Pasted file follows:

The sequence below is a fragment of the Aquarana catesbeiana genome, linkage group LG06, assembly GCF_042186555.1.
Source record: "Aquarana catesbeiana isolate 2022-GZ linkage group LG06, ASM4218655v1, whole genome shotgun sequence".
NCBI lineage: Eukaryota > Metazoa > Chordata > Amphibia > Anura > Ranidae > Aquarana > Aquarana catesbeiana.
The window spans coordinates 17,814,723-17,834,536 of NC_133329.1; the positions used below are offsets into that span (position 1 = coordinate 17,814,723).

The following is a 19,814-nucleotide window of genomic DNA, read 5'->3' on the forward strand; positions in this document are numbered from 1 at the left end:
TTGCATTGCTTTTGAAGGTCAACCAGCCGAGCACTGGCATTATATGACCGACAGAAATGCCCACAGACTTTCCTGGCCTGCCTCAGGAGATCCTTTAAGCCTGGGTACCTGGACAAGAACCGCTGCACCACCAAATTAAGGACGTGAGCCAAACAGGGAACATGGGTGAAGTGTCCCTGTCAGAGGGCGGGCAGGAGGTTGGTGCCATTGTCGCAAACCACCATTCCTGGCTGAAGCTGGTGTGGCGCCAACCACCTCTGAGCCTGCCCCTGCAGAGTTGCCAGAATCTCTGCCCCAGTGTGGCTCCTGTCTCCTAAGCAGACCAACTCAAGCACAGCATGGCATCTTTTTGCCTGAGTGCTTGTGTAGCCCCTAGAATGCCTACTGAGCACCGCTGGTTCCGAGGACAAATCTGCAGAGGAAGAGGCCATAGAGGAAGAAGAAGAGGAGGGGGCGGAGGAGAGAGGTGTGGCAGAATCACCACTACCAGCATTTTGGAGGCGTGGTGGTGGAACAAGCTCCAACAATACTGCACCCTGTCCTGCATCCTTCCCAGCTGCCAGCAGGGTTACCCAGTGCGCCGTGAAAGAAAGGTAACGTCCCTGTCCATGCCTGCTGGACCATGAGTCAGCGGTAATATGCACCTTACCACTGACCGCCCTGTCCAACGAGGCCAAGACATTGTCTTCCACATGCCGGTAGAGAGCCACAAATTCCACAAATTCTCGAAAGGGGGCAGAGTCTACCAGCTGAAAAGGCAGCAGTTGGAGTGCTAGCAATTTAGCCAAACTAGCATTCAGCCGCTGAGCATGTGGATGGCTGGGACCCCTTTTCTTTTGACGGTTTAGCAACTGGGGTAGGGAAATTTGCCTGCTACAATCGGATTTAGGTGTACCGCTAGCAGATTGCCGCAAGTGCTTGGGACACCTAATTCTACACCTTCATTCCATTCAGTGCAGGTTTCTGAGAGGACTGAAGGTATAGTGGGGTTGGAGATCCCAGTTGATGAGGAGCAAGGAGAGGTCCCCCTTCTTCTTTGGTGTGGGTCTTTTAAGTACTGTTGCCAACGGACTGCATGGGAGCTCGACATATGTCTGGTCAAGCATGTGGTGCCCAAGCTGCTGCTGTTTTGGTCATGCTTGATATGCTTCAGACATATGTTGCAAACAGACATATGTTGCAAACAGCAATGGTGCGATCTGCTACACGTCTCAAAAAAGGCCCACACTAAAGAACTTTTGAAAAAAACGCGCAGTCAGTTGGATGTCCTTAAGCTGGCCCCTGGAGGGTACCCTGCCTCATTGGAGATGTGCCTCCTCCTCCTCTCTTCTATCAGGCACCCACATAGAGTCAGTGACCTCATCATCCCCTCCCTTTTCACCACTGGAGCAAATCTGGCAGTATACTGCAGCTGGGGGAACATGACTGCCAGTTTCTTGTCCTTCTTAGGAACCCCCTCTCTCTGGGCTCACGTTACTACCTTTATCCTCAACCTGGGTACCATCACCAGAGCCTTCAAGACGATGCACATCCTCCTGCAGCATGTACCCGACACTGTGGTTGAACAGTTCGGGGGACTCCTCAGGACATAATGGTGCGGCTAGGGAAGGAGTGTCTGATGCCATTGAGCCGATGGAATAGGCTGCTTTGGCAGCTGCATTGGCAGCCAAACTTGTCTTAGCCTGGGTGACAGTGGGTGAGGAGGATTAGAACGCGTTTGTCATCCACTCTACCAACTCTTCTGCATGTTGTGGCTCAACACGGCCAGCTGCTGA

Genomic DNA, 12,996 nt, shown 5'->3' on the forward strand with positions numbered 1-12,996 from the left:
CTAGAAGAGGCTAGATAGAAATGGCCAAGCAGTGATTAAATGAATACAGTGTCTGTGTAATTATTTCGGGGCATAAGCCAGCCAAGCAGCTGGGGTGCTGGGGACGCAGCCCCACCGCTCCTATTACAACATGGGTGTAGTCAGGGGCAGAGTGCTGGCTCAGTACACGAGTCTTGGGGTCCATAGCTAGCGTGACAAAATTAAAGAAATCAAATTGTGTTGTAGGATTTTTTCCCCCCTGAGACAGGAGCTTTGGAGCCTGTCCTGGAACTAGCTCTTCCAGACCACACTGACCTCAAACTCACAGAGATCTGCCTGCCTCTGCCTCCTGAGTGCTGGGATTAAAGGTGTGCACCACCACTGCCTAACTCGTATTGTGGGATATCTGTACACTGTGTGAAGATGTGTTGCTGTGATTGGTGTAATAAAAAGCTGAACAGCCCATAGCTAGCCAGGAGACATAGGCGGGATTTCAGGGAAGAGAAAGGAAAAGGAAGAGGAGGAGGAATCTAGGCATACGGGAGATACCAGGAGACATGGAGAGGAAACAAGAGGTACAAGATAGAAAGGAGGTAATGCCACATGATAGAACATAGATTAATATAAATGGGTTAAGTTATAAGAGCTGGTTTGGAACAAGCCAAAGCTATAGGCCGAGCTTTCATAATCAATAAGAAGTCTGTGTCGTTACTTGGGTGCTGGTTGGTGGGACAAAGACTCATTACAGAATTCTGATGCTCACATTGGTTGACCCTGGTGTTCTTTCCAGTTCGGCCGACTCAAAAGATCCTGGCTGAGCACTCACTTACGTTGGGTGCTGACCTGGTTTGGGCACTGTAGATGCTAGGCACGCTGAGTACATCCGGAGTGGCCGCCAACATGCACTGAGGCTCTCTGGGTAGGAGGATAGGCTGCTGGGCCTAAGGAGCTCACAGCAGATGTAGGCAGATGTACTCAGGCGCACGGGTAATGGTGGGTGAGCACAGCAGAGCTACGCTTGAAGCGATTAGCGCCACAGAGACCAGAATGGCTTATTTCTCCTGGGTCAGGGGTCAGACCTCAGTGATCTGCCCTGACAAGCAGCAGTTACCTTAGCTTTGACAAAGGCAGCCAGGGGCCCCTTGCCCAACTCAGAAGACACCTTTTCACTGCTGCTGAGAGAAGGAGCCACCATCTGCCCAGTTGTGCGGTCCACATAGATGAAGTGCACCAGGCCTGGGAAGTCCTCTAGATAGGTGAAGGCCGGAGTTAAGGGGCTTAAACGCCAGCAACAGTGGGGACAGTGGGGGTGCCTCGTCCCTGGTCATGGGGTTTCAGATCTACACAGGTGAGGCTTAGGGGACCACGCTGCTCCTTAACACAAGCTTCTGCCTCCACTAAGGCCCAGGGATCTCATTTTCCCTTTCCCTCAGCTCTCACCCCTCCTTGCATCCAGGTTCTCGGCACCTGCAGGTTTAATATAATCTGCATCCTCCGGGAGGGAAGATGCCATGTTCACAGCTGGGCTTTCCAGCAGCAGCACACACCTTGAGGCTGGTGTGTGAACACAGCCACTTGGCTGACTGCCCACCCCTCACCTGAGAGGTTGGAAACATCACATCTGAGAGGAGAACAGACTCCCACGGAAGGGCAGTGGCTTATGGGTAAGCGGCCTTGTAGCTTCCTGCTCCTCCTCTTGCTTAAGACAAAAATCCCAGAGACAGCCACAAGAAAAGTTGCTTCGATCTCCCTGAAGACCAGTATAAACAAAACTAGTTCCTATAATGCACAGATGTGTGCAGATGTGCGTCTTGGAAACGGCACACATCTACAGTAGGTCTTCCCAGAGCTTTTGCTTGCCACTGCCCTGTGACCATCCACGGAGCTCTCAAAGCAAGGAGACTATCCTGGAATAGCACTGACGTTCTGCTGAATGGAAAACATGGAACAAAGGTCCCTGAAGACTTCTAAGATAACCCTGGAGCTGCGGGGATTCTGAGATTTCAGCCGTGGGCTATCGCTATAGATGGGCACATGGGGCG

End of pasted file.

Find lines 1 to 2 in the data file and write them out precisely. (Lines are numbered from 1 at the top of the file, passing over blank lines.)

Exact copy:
The sequence below is a fragment of the Aquarana catesbeiana genome, linkage group LG06, assembly GCF_042186555.1.
Source record: "Aquarana catesbeiana isolate 2022-GZ linkage group LG06, ASM4218655v1, whole genome shotgun sequence".